Irish presidential race: A tale of the unexpected

 
Martin McGuinness Martin McGuinness has transformed himself from an IRA commander into a political big beast

Oscar Wilde wrote in his play An Ideal Husband that "to expect the unexpected shows a thoroughly modern intellect".

Clearly that's the kind of intellect required to keep track of Sinn Fein.

Last weekend, Martin McGuinness told BBC Radio Ulster's Inside Politics that he didn't know where the bookmakers had got his name from in relation to the Irish presidency.

But crucially he didn't rule himself out, insisting he was a party loyalist.

Bold tactics

Fast forward seven days and he is standing outside a Sinn Fein executive meeting in Dublin, proclaiming his intention to become a "People's President" and leaning so strongly on his track record of working with unionists that you might almost think Ian Paisley is his election agent.

No-one should be surprised. Mr McGuinness's switch from Foyle to Mid-Ulster was a similarly bold tactic. Then the party transported Mitchel McLaughlin to South Antrim and Gerry Adams to Louth.

Mr McGuinness says the decision has been difficult for his family, but Sinn Fein retain enough of their old discipline and central command that their representatives fall into line with the grand plan.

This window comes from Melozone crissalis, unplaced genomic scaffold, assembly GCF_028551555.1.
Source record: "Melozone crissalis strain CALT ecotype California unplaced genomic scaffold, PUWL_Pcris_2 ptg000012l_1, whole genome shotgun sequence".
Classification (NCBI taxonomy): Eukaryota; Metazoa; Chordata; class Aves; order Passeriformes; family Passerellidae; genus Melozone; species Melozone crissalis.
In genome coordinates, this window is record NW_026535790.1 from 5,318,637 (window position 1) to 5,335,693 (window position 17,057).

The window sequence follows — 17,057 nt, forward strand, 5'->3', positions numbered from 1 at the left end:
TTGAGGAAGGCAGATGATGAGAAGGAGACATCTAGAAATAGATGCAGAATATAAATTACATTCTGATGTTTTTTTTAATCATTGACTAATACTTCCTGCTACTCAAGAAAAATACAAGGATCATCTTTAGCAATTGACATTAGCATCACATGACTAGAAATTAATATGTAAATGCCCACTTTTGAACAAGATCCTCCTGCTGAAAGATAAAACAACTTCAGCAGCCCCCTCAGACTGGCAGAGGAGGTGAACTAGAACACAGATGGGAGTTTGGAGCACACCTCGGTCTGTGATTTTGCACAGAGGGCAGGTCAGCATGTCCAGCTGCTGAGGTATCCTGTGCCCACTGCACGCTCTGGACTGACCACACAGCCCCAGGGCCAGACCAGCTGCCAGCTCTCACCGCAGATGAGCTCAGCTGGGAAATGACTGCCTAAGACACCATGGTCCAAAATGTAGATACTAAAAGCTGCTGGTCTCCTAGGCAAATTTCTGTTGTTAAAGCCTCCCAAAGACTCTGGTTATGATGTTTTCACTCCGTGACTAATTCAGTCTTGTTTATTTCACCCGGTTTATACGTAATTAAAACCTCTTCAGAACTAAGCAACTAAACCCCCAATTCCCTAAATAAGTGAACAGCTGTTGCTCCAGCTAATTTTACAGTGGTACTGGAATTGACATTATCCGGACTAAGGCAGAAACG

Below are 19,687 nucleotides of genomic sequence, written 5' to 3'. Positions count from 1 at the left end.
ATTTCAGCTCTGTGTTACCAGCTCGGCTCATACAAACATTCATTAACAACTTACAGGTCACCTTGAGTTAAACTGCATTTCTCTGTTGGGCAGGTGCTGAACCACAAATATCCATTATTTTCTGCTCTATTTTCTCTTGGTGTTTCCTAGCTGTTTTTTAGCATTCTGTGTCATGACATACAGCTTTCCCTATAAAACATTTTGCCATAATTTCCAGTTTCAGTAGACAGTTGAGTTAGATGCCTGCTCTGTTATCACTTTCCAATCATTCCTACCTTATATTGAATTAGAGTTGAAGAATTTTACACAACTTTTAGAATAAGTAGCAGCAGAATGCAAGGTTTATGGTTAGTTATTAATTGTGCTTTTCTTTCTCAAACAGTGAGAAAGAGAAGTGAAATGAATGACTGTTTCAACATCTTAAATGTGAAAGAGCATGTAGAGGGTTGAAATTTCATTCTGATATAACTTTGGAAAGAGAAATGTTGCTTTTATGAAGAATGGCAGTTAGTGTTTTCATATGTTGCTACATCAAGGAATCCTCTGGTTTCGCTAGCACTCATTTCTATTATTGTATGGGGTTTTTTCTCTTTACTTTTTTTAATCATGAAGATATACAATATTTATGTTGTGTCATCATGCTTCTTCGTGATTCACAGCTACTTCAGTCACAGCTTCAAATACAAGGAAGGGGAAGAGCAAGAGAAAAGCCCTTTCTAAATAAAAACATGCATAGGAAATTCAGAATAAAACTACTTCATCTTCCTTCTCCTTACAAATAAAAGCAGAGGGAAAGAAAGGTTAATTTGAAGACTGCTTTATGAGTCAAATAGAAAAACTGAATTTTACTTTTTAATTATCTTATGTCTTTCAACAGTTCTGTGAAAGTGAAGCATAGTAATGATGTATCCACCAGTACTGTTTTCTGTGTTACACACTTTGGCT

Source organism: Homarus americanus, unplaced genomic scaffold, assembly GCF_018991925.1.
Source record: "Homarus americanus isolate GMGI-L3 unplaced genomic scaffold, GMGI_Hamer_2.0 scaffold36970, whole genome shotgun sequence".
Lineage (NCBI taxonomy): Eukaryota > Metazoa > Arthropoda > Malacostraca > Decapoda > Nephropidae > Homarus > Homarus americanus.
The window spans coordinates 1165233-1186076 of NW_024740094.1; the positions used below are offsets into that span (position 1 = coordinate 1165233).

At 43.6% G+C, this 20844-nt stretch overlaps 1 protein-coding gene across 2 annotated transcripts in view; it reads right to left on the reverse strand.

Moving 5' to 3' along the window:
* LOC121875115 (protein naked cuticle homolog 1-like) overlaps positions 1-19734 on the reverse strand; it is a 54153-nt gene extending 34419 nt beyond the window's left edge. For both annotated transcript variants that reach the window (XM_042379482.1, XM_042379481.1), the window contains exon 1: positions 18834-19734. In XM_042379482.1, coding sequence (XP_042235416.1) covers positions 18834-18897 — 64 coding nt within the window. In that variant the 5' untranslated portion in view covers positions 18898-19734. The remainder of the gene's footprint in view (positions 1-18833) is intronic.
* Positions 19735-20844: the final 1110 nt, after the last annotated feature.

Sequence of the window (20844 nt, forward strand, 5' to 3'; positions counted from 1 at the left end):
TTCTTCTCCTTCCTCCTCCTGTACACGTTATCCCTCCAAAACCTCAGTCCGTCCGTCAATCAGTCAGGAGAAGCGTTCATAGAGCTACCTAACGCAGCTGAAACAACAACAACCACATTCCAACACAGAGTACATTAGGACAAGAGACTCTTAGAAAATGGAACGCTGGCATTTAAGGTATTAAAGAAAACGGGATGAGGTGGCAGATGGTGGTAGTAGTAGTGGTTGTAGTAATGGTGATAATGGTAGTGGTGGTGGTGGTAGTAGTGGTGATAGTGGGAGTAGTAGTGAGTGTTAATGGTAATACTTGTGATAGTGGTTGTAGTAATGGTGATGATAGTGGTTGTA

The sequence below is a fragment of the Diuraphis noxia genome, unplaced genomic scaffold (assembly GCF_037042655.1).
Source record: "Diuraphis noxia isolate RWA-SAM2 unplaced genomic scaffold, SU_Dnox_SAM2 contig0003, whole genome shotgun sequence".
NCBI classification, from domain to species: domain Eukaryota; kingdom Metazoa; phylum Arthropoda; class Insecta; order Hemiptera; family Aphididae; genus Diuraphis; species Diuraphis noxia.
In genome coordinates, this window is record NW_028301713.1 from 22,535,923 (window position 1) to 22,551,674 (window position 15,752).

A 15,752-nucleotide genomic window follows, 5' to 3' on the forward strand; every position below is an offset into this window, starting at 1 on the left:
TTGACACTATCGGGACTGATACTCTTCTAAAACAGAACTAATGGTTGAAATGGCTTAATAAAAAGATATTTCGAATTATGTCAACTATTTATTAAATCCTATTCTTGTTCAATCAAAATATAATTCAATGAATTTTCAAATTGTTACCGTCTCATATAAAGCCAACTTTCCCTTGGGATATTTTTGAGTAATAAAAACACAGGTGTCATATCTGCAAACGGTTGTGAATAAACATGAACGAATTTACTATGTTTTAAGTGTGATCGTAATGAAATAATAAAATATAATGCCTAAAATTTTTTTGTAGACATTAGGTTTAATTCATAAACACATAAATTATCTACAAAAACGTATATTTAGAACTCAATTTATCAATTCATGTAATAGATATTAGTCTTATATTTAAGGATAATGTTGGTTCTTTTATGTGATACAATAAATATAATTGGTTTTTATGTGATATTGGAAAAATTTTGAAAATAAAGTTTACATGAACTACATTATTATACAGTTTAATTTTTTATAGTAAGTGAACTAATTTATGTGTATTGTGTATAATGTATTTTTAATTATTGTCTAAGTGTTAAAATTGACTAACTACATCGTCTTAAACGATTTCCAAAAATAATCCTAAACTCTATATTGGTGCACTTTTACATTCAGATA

It's hard to imagine other parties being able to move their people around like pieces on a chessboard in such a dramatic fashion.

The move is not without its risks. Mr McGuinness's status has been enhanced by his high profile role in sharing power and working to export lessons in peacemaking to other trouble spots around the world.

Not all will agree with the Reverend David Latimer's description of him as "one of the great leaders of modern times", but there's no doubt that he has transformed himself from an IRA commander into a political "big beast".

If he is beaten into second or third place could he lose that statesman sheen?

Dilemma

Against that Sinn Fein is already reaping the rewards in enhanced media attention and the obvious discomfort of its southern opponents.

Fianna Fail now faces a dilemma in whether or not to allow its TDs to back David Norris.

Senator Norris might be able to attract votes which would otherwise go to Martin McGuinness - but the controversy which led to his withdrawal from the race does not endear him to many of Fianna Fail's more conservative Catholic grassroots supporters.

Back at Stormont the Education Minister John O'Dowd steps temporarily into the Deputy First Minister's shoes. Will this mean that the wheels of the devolved government grind even more slowly than before?

Mr McGuinness said Peter Robinson reacted "philosophically" when told the news 24 hours prior to its announcement.

Whatever else this is a deliberate statement by Sinn Fein that they continue to regard Stormont as a "transitional" compromise and their eyes remain on the 32-county picture.